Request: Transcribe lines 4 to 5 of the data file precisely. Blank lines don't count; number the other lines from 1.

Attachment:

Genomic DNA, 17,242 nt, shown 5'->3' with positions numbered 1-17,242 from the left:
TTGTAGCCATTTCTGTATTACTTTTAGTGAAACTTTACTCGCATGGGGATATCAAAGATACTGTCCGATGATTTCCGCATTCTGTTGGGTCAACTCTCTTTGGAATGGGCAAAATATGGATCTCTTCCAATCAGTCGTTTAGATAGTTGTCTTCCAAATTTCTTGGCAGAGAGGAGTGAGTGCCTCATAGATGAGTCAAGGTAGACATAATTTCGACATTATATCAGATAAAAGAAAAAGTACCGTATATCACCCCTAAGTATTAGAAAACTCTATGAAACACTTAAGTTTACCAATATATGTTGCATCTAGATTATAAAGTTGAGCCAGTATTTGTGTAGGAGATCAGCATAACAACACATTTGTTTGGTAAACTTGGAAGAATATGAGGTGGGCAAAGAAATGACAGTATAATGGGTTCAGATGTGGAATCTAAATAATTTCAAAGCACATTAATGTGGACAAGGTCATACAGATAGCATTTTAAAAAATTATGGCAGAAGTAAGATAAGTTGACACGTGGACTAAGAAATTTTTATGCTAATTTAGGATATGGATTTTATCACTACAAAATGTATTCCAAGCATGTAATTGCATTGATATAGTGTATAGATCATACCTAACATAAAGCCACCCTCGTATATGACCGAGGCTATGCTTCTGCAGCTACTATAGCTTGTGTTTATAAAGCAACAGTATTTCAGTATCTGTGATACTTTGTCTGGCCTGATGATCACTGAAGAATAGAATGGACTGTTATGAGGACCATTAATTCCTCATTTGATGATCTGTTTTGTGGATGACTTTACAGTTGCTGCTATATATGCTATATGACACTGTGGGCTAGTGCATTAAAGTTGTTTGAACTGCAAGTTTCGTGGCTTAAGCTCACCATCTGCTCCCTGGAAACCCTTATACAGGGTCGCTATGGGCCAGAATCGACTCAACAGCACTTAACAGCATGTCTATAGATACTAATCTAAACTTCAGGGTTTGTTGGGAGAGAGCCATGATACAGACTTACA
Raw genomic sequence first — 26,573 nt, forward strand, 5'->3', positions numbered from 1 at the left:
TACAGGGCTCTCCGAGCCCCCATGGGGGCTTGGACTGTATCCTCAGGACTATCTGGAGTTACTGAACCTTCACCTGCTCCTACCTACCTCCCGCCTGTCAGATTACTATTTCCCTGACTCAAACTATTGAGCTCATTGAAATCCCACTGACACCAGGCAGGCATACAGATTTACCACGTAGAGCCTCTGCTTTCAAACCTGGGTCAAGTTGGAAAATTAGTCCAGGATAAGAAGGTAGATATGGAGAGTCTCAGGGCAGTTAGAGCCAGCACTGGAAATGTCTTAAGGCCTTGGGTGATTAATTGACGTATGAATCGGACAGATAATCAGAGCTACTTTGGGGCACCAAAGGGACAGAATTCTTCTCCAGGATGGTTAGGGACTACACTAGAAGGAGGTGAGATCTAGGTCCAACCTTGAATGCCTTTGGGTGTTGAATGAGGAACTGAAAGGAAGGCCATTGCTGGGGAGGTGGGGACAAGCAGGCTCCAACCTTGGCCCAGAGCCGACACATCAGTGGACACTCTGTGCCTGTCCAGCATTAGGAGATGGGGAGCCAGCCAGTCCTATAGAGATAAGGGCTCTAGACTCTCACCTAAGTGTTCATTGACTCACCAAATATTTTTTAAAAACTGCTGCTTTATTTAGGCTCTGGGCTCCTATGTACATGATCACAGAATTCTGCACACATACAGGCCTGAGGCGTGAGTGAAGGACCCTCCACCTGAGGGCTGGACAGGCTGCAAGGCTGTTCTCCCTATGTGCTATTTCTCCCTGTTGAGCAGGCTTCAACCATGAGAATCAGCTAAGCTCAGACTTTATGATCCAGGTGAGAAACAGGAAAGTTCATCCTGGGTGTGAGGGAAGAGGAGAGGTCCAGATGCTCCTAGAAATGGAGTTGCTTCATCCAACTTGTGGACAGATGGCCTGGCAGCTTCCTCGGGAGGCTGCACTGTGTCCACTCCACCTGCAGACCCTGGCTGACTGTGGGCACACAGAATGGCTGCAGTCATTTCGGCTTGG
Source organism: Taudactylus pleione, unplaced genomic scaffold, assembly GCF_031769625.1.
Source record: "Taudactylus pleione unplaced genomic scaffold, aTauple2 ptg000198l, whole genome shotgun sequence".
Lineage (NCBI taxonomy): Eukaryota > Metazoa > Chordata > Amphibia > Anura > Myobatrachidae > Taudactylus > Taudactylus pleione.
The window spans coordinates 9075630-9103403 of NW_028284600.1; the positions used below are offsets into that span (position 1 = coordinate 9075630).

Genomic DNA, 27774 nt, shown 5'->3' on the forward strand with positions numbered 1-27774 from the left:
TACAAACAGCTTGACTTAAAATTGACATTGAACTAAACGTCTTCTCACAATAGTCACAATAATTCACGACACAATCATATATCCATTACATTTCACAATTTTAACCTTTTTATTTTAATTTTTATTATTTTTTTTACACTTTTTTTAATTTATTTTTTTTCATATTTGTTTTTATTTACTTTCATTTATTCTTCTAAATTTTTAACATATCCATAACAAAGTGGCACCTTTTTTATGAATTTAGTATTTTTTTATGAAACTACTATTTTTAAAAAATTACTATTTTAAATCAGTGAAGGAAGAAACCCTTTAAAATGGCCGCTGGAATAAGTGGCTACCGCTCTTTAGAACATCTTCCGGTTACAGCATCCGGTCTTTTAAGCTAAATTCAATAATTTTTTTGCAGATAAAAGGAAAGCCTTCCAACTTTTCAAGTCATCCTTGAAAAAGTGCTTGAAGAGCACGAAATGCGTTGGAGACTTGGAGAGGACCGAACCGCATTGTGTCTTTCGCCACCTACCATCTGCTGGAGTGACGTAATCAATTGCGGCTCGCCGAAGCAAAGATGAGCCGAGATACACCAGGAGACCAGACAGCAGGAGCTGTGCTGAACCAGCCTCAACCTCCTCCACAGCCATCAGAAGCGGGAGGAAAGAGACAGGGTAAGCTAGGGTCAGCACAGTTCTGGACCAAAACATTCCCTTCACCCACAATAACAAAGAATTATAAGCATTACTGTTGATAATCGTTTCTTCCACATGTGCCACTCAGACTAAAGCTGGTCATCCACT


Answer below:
TACAGGGCTCTCCGAGCCCCCATGGGGGCTTGGACTGTATCCTCAGGACTATCTGGAGTTACTGAACCTTCACCTGCTCCTACCTACCTCCCGCCTGTCAGATTACTATTTCCCTGACTCAAACTATTGAGCTCATTGAAATCCCACTGACACCAGGCAGGCATACAGATTTACCACGTAGAGCCTCTGCTTTCAAACCTGGGTCAAGTTGGAAAATTAGTCCAGGATAAGAAGGTAGATATGGAGAGTCTCAGGGCAGTTAGAGCCAGCACTGGAAATGTCTTAAGGCCTTGGGTGATTAATTGACGTATGAATCGGACAGATAATCAGAGCTACTTTGGGGCACCAAAGGGACAGAATTCTTCTCCAGGATGGTTAGGGACTACACTAGAAGGAGGTGAGATCTAGGTCCAACCTTGAATGCCTTTGGGTGTTGAATGAGGAACTGAAAGGAAGGCCATTGCTGGGGAGGTGGGGACAAGCAGGCTCCAACCTTGGCCCAGAGCCGACACATCAGTGGACACTCTGTGCCTGTCCAGCATTAGGAGATGGGGAGCCAGCCAGTCCTATAGAGATAAGGGCTCTAGACTCTCACCTAAGTGTTCATTGACTCACCAAATATTTTTTAAAAACTGCTGCTTTATTTAGGCTCTGGGCTCCTATGTACATGATCACAGAATTCTGCACACATACAGGCCTGAGGCGTGAGTGAAGGACCCTCCACCTGAGGGCTGGACAGGCTGCAAGGCTGTTCTCCCTATGTGCTATTTCTCCCTGTTGAGCAGGCTTCAACCATGAGAATCAGCTAAGCTCAGACTTTATGATCCAGGTGAGAAACAGGAAAGTTCATCCTGGGTGTGAGGGAAGAGGAGAGGTCCAGATGCTCCTAGAAATGGAGTTGCTTCATCCAACTTGTGGACAGATGGCCTGGCAGCTTCCTCGGGAGGCTGCACTGTGTCCACTCCACCTGCAGACCCTGGCTGACTGTGGGCACACAGAATGGCTGCAGTCATTTCGGCTTGG
Source organism: Taudactylus pleione, unplaced genomic scaffold, assembly GCF_031769625.1.